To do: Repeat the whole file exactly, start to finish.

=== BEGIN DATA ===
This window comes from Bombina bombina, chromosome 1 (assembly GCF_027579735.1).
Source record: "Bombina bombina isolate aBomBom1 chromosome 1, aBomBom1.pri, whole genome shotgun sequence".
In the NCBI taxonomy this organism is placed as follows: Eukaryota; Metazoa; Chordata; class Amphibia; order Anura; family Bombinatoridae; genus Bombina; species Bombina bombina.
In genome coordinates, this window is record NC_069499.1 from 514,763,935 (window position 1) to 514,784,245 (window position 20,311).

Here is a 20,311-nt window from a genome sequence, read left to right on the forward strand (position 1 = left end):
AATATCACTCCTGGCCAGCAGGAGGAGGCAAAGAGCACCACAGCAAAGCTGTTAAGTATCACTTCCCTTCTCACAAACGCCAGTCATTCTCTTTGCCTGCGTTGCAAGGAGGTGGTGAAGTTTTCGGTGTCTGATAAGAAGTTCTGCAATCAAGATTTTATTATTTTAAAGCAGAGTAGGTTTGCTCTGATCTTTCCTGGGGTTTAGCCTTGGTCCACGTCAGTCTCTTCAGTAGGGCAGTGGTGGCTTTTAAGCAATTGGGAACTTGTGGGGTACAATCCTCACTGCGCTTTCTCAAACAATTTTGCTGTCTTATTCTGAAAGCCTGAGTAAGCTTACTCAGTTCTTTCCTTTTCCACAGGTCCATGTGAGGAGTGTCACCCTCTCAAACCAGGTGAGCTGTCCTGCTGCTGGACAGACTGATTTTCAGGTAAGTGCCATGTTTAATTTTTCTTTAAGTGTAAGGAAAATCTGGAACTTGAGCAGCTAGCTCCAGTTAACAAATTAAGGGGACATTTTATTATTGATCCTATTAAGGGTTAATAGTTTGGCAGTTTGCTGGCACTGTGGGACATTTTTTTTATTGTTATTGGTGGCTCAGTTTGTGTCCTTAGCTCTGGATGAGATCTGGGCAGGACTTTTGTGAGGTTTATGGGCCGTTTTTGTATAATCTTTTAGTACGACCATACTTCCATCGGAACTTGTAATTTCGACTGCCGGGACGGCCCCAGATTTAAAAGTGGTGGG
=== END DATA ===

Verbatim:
This window comes from Bombina bombina, chromosome 1 (assembly GCF_027579735.1).
Source record: "Bombina bombina isolate aBomBom1 chromosome 1, aBomBom1.pri, whole genome shotgun sequence".
In the NCBI taxonomy this organism is placed as follows: Eukaryota; Metazoa; Chordata; class Amphibia; order Anura; family Bombinatoridae; genus Bombina; species Bombina bombina.
In genome coordinates, this window is record NC_069499.1 from 514,763,935 (window position 1) to 514,784,245 (window position 20,311).

Here is a 20,311-nt window from a genome sequence, read left to right on the forward strand (position 1 = left end):
AATATCACTCCTGGCCAGCAGGAGGAGGCAAAGAGCACCACAGCAAAGCTGTTAAGTATCACTTCCCTTCTCACAAACGCCAGTCATTCTCTTTGCCTGCGTTGCAAGGAGGTGGTGAAGTTTTCGGTGTCTGATAAGAAGTTCTGCAATCAAGATTTTATTATTTTAAAGCAGAGTAGGTTTGCTCTGATCTTTCCTGGGGTTTAGCCTTGGTCCACGTCAGTCTCTTCAGTAGGGCAGTGGTGGCTTTTAAGCAATTGGGAACTTGTGGGGTACAATCCTCACTGCGCTTTCTCAAACAATTTTGCTGTCTTATTCTGAAAGCCTGAGTAAGCTTACTCAGTTCTTTCCTTTTCCACAGGTCCATGTGAGGAGTGTCACCCTCTCAAACCAGGTGAGCTGTCCTGCTGCTGGACAGACTGATTTTCAGGTAAGTGCCATGTTTAATTTTTCTTTAAGTGTAAGGAAAATCTGGAACTTGAGCAGCTAGCTCCAGTTAACAAATTAAGGGGACATTTTATTATTGATCCTATTAAGGGTTAATAGTTTGGCAGTTTGCTGGCACTGTGGGACATTTTTTTTATTGTTATTGGTGGCTCAGTTTGTGTCCTTAGCTCTGGATGAGATCTGGGCAGGACTTTTGTGAGGTTTATGGGCCGTTTTTGTATAATCTTTTAGTACGACCATACTTCCATCGGAACTTGTAATTTCGACTGCCGGGACGGCCCCAGATTTAAAAGTGGTGGG